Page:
All directors should receive induction on joining the board and should regularly update and refresh their skills and knowledge.
There should be a formal induction process for all new appointments, with a similar structure to the induction for any new role, but with particular attention paid to managing the change in relationships.
Here are five areas new directors should consider, even if there is no formal induction process.
The objective of induction is to provide a new director with the information he or she will need to become as effective as possible in their role within the shortest practicable time. Induction should include:
All directors should receive induction on joining the board to obtain appropriate knowledge of the company and gain access to its operations and staff. The chairman should ensure that new directors receive a full, formal and tailored induction on joining the board.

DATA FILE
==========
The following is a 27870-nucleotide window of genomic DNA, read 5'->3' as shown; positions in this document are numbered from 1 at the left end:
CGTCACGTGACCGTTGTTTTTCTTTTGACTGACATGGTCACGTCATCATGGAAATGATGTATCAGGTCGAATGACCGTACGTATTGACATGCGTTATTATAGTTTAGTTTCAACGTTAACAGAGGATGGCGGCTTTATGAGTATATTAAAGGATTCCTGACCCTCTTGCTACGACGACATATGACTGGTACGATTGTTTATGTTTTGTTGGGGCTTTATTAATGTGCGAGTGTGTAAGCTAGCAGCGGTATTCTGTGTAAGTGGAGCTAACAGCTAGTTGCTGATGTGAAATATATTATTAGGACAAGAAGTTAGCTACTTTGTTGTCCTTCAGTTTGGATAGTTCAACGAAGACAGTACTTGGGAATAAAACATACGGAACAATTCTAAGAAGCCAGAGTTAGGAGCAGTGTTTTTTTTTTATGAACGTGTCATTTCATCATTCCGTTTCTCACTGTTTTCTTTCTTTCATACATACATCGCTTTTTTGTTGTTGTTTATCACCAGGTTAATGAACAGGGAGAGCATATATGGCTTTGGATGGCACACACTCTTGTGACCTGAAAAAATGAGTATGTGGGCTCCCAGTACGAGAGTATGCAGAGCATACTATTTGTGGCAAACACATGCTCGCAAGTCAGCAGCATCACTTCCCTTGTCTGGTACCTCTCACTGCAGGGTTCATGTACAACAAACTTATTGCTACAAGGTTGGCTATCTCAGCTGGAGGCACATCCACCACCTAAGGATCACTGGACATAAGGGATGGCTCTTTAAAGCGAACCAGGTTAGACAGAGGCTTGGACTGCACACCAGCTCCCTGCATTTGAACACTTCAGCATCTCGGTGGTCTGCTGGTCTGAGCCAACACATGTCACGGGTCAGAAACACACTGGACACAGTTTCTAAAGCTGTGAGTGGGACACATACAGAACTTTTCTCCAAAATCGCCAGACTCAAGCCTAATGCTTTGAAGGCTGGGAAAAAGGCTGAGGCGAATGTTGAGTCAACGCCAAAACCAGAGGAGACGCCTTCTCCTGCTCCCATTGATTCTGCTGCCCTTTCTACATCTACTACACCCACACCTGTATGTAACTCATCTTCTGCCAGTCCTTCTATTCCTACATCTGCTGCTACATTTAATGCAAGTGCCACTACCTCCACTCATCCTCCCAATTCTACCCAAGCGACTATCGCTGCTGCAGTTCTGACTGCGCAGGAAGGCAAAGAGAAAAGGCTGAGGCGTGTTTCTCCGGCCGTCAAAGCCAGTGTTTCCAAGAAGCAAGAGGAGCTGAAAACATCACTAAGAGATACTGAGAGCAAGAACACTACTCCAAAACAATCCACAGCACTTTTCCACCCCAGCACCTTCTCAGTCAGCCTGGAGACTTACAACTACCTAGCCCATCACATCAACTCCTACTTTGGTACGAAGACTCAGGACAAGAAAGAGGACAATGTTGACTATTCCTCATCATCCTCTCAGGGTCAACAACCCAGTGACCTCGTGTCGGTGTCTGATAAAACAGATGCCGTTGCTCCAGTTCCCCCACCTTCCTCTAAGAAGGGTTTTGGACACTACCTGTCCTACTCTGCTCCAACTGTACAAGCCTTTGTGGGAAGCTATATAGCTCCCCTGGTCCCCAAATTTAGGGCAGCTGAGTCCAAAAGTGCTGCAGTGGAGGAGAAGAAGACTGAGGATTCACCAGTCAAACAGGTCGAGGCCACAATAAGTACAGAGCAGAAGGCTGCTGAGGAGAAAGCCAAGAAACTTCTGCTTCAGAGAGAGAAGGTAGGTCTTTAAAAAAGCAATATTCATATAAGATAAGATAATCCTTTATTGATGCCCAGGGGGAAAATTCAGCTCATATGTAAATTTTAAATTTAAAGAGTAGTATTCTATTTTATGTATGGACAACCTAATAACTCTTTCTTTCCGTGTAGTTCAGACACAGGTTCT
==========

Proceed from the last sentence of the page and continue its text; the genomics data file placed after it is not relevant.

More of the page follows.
The UK Institute of Chartered Secretaries and Administrators recommends that a new director should expect to make himself/herself available for an additional 10 days for the induction process. As part of this, directors should avail themselves of opportunities to meet major shareholders.
The company secretary is responsible for facilitating the induction programme under the direction of the chairman. One option is to partner a new non-executive director with a particular executive director to hasten an understanding of a particular part of the business.
Where the director will be joining a committee, he or she should be provided with copies of the committee minutes from the preceding 12 months.
You can download a free induction checklist for new directors.
Brefi Group Limited
15 Clos Mancheldowne
Barry CF62 5AB, United Kingdom
Reg. No. 1669333